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The Vitamin D Dilemma

Media release: New Zealand Dermatological Society Inc July 6, 2008

The Vitamin D Dilemma - The Wrong Message Could Be Putting Sun-Smart Kiwis At Risk

Recent publicity surrounding the prevalence of vitamin D deficiency in New Zealand may be sending a confusing message and actually encouraging Kiwis to put themselves at unnecessary risk – say skin cancer experts.

Dermatologist Dr Louise Reiche says while lack of vitamin D is associated with a number of serious diseases and health complications, excess lifetime sun exposure is the direct cause of one of our country’s greatest killers- skin cancer. It’s the most commonly occurring cancer in New Zealand and contributes to around 260 deaths each year, she says.

A recent study* in the Bay of Plenty showed up to 1 in 10 New Zealanders may develop melanoma in their life time, says Associate Professor Marius Rademaker.

For other types of skin cancer the risk is even higher with 7 out of 10 people developing a Basal* Cell cancer (BCC) and 3 out of 10 a Squamous* Cell cancer (SCC) in their lifetimes. The biggest risk factor for these skin cancers is sun exposure.

Professor Rademaker says New Zealanders are mistaken if they think that only summer sun-burns cause problems, all sun exposure, even in winter, adds to the cancer risk.

Dr Reiche acknowledges that exposure to appropriate levels of sun is a fine balancing act but is concerned many people will take the vitamin D message too far and literally bake themselves. There is no sense in being reckless in winter as prolonged exposure will just achieve UVA damage rather than boost Vitamin D production, she says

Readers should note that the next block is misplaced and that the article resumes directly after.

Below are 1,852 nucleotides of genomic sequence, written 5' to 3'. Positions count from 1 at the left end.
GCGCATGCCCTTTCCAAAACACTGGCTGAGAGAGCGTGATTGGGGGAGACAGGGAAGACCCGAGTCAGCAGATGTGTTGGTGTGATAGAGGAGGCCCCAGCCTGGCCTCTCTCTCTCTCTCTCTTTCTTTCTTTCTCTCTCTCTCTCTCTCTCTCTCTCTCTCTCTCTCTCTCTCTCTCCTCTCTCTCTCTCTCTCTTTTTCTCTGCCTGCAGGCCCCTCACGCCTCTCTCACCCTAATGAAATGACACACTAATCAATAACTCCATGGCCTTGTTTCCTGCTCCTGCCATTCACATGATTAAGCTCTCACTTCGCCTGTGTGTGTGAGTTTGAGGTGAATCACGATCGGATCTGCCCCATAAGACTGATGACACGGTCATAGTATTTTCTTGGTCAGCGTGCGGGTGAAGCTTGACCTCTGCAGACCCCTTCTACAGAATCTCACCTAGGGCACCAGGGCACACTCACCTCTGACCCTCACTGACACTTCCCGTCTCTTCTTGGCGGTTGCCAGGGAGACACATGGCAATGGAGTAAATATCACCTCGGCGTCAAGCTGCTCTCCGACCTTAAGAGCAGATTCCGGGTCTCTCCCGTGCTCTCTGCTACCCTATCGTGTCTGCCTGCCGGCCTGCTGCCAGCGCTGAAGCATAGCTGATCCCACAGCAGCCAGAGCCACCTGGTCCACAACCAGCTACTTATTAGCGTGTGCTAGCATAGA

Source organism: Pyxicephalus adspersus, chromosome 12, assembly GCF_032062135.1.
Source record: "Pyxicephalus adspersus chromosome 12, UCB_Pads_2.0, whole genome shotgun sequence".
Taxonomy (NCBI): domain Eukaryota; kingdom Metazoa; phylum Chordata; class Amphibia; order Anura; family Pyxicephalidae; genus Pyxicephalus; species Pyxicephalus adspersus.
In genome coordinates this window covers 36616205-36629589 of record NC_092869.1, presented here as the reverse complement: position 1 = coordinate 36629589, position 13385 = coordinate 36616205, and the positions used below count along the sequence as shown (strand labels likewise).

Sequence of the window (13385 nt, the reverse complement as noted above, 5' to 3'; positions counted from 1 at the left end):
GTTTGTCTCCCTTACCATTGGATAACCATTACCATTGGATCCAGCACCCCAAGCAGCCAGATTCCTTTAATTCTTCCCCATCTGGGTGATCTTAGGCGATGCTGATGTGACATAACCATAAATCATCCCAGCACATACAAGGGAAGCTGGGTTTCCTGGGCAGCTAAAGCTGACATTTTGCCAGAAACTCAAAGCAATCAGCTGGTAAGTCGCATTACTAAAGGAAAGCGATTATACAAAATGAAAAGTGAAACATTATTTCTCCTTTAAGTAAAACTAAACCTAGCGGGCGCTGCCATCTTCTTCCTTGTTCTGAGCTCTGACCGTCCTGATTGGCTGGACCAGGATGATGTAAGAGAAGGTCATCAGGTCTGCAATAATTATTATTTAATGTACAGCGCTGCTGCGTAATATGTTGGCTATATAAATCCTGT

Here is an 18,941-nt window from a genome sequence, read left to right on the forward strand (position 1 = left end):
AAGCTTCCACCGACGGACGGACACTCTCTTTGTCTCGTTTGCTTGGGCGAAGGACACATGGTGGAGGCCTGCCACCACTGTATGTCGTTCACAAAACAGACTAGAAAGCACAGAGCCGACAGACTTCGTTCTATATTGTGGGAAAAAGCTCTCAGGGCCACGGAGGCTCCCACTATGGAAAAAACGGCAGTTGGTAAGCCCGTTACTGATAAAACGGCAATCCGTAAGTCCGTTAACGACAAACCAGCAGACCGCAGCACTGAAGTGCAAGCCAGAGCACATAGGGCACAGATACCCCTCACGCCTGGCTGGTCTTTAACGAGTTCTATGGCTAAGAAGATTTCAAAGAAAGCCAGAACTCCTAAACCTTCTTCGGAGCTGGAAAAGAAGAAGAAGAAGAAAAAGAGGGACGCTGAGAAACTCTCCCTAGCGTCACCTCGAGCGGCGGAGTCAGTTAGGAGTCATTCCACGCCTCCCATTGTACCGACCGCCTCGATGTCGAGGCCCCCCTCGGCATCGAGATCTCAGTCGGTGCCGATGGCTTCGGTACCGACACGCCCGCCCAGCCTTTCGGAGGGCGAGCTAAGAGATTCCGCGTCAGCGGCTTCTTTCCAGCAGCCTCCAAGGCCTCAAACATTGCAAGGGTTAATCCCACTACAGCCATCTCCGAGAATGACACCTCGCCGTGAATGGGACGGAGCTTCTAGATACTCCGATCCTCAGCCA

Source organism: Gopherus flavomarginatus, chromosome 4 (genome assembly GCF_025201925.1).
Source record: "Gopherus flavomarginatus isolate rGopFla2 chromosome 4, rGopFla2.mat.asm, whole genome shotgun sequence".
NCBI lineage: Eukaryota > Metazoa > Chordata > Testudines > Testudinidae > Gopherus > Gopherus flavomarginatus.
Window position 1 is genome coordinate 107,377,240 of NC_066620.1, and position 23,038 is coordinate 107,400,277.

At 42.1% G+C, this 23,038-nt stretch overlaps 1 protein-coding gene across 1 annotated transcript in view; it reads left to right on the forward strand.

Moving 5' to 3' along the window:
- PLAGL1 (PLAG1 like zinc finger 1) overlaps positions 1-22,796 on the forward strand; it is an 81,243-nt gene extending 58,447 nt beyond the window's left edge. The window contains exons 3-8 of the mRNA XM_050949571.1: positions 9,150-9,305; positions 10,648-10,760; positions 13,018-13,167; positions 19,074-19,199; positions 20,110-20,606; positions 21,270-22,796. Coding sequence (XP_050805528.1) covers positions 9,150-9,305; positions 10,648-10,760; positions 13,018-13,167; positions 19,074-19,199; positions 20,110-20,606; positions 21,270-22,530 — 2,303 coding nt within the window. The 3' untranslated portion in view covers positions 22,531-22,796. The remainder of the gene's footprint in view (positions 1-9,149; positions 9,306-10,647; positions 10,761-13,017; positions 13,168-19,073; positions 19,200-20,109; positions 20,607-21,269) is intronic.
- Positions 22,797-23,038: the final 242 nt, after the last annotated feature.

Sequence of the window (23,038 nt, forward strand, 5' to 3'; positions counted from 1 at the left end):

According to Dr Reiche Vitamin D production is maximal at tiny amounts of UVB - this is much less than would be required to make our skin even slightly pink. Ten to 15 minutes of direct summer sun exposure to the face, backs of hands and arms is enough for most people.

“The body has in-built mechanisms to avoid over production of Vitamin D (too much becomes a poison) and so even before the skin becomes red from the sun, excess Vitamin D is inactivated. Thus, more sun means less Vitamin D. A little sun is optimal,” says Dr Reiche.

The commonly quoted UVI (ultraviolet index) is not a perfect measure but gives a guide to the amount of UVB we are exposed to so that individuals can gauge potential benefits and risks from UV exposure she says.

The UVI varies throughout New Zealand at different times of the year. It is strongest in the spring and summer months in the far north (e.g. UVI 14) and lowest in the winter in Southland (e.g. UVI less than 1.4).
Kiwis need sun protection when the UVI is greater than 3, says Dr Reiche. Anything over UVI 10 is considered extreme and means people should stay out of the sun.

Dr Reiche says, as we age (over 50 years of age), our ability to make Vitamin D in the skin declines, particularly if the skin has been sun damaged. Additionally we are more susceptible to skin and other cancers as our immune system ages. Sun protection and oral vitamin D supplementation is therefore even more important. Vitamin D production and absorption also appears to be linked to physical activity.

“Those who exercise outdoors or participate in outdoor sport have highest levels of vitamin D. So sitting outside is insufficient- get out for a walk, do the gardening or other outdoor ‘Push Play’ activities,” says Dr Reiche.

Both Dr Reiche and Professor Rademaker encourage their patients to carry out activities in a “sun smart’ way, they recommend 15-30 minutes outdoor exercise, 4-5 days per week, in the earlier morning or later afternoon.